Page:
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Why Are Exchange Rates So Smooth? A Household Finance Explanation

Author

Listed:
  • YiLi Chien

    (Federal Reserve Bank of St. Louis)

  • Hanno Lustig

    (Stanford Graduate School of Business)

  • Kanda Naknoi

    (University of Connecticut)

Abstract

Empirical moments of asset prices and exchange rates imply that pricing kernels have to be almost perfectly correlated across countries. If they are not, observed real exchange rates are too smooth to be consistent with high Sharpe ratios in asset markets. However, the cross-country correlation of macro fundamentals is far from perfect. We reconcile these empirical facts in a two-country stochastic growth model with heterogeneous trading technologies for households and a home bias in consumption. In our model, only a small fraction of households actively participate in international risk sharing by frequently trading domestic and foreign equities. These active traders, who induce high cross-country correlation to the pricing kernels, are the marginal investors in foreign exchange markets. In a calibrated version of our model, we show that this mechanism can quantitatively account for the excess smoothness of exchange rates in the presence of highly volatile pricing kernels and weakly correlated macro fundamentals.

Suggested Citation

  • YiLi Chien & Hanno Lustig & Kanda Naknoi, 2017. "Why Are Exchange Rates So Smooth? A Household Finance Explanation," Working papers 2017-20, University of Connecticut, Department of Economics.
  • Handle: RePEc:uct:uconnp:2017-20
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    References listed on IDEAS

    as
    1. Yili Chien & Harold Cole & Hanno Lustig, 2011. "A Multiplier Approach to Understanding the Macro Implications of Household Finance," Review of Economic Studies, Oxford University Press, vol. 78(1), pages 199-234.
    2. Pavlova, Anna & Rigobon, Roberto, 2010. "An asset-pricing view of external adjustment," Journal of International Economics, Elsevier, vol. 80(1), pages 144-156, January.
    3. Emmanuel Farhi & Xavier Gabaix, "undated". "Rare Disasters and Exchange Rates," Working Paper 71001, Harvard University OpenScholar.
    4. Chien, YiLi & Naknoi, Kanda, 2015. "The risk premium and long-run global imbalances," Journal of Monetary Economics, Elsevier, vol. 76(C), pages 299-315.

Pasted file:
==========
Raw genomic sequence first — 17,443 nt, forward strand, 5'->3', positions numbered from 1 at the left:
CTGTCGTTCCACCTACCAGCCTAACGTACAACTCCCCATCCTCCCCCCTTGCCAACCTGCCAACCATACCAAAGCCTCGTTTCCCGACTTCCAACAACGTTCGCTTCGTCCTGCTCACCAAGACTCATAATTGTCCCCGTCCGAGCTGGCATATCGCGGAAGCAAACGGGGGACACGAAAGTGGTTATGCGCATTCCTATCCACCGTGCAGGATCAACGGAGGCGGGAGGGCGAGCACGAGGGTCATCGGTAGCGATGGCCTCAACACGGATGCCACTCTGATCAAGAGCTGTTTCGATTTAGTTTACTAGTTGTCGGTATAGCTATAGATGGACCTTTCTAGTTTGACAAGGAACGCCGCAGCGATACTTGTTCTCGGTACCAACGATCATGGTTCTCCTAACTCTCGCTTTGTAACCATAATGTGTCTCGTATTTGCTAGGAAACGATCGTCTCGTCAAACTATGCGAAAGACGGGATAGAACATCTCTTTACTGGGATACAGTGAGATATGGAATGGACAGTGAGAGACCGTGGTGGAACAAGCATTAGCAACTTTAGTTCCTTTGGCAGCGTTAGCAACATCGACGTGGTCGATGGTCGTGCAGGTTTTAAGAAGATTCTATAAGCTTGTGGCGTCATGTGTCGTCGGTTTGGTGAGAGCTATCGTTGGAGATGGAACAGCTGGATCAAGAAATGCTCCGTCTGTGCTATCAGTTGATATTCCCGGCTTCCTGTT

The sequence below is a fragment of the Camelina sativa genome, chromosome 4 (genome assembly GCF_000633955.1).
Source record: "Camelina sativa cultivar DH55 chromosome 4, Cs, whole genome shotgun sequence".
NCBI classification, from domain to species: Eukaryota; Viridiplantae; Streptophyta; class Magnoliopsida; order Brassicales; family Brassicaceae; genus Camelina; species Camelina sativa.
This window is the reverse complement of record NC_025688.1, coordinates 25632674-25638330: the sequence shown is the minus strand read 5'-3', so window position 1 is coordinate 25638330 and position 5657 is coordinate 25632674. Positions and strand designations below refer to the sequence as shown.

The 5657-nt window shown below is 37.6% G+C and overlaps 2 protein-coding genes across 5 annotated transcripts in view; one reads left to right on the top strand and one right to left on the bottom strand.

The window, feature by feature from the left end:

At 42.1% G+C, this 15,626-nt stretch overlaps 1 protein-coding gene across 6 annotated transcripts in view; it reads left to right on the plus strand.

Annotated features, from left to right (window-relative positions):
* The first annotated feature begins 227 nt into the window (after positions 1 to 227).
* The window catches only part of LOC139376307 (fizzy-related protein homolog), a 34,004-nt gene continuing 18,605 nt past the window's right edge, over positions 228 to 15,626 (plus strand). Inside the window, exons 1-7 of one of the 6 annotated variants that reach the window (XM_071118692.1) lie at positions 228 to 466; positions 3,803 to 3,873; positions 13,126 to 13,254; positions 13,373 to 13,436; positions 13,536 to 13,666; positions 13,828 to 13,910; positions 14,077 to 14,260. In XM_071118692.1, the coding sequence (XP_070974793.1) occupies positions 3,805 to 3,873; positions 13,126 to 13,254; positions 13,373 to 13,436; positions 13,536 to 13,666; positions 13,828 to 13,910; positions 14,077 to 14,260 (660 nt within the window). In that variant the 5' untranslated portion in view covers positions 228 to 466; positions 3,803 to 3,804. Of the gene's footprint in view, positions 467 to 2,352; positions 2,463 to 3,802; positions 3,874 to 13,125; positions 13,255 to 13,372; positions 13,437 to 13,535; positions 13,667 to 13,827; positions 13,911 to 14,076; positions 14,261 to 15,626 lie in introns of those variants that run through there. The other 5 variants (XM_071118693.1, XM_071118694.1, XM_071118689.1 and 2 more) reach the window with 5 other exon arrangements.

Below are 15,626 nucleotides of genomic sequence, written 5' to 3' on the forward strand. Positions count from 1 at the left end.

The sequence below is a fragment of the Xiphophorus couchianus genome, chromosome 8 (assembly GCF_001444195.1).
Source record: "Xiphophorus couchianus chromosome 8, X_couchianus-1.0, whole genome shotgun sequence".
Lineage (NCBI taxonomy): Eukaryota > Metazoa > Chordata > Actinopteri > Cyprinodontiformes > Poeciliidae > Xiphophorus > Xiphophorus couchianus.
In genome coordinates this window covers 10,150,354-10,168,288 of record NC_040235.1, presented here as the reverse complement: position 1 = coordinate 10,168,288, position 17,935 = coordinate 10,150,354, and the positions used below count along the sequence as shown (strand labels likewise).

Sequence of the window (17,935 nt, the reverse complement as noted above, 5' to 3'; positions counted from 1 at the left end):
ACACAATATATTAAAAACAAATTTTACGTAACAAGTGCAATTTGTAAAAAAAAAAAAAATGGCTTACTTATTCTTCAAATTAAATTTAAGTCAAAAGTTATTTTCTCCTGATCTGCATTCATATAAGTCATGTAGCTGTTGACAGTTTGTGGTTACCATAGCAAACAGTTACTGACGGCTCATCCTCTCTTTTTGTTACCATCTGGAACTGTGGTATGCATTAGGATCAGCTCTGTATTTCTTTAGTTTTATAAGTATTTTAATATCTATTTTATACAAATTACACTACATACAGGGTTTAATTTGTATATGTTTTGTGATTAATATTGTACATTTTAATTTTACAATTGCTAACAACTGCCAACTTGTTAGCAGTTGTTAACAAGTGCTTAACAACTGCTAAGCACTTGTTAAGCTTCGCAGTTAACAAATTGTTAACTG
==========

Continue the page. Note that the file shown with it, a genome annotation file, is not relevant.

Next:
5. Gavazzoni, Federico & Santacreu, Ana Maria, 2015. "International R&D Spillovers and Asset Prices," Working Papers 2015-41, Federal Reserve Bank of St. Louis.
    6. Warnock, Francis E., 2003. "Exchange rate dynamics and the welfare effects of monetary policy in a two-country model with home-product bias," Journal of International Money and Finance, Elsevier, vol. 22(3), pages 343-363, June.
    7. Markus K. Brunnermeier & Stefan Nagel, 2008. "Do Wealth Fluctuations Generate Time-Varying Risk Aversion? Micro-evidence on Individuals," American Economic Review, American Economic Association, vol. 98(3), pages 713-736, June.
    8. Riccardo Colacito & Mariano M. Croce, 2011. "Risks for the Long Run and the Real Exchange Rate," Journal of Political Economy, University of Chicago Press, vol. 119(1), pages 153-181.
    9. Doireann Fitzgerald, 2012. "Trade Costs, Asset Market Frictions, and Risk Sharing," American Economic Review, American Economic Association, vol. 102(6), pages 2700-2733, October.
    10. Patrick J. Kehoe & Fabrizio Perri, 2002. "International Business Cycles with Endogenous Incomplete Markets," Econometrica, Econometric Society, vol. 70(3), pages 907-928, May.
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    Cited by:

    1. Adrien Verdelhan & Hanno Lustig, 2016. "Does Incomplete Spanning in International Financial Markets Help to Explain Exchange Rates?," 2016 Meeting Papers 1183, Society for Economic Dynamics.
    2. Hanno Lustig & Adrien Verdelhan, 2016. "Does Incomplete Spanning in International Financial Markets Help to Explain Exchange Rates?," NBER Working Papers 22023, National Bureau of Economic Research, Inc.
    3. Anella Munro, 2016. "Bond premia, monetary policy and exchange rate dynamics," Reserve Bank of New Zealand Discussion Paper Series DP2016/11, Reserve Bank of New Zealand.

    More about this item

    Keywords

    asset pricing; market segmentation; exchange rate; international risk sharing;

    JEL classification:

    • G15 - Financial Economics - - General Financial Markets - - - International Financial Markets
    • G12 - Financial Economics - - General Financial Markets - - - Asset Pricing; Trading Volume; Bond Interest Rates
    • F31 - International Economics - - International Finance - - - Foreign Exchange
    • F10 - International Economics - - Trade - - - General

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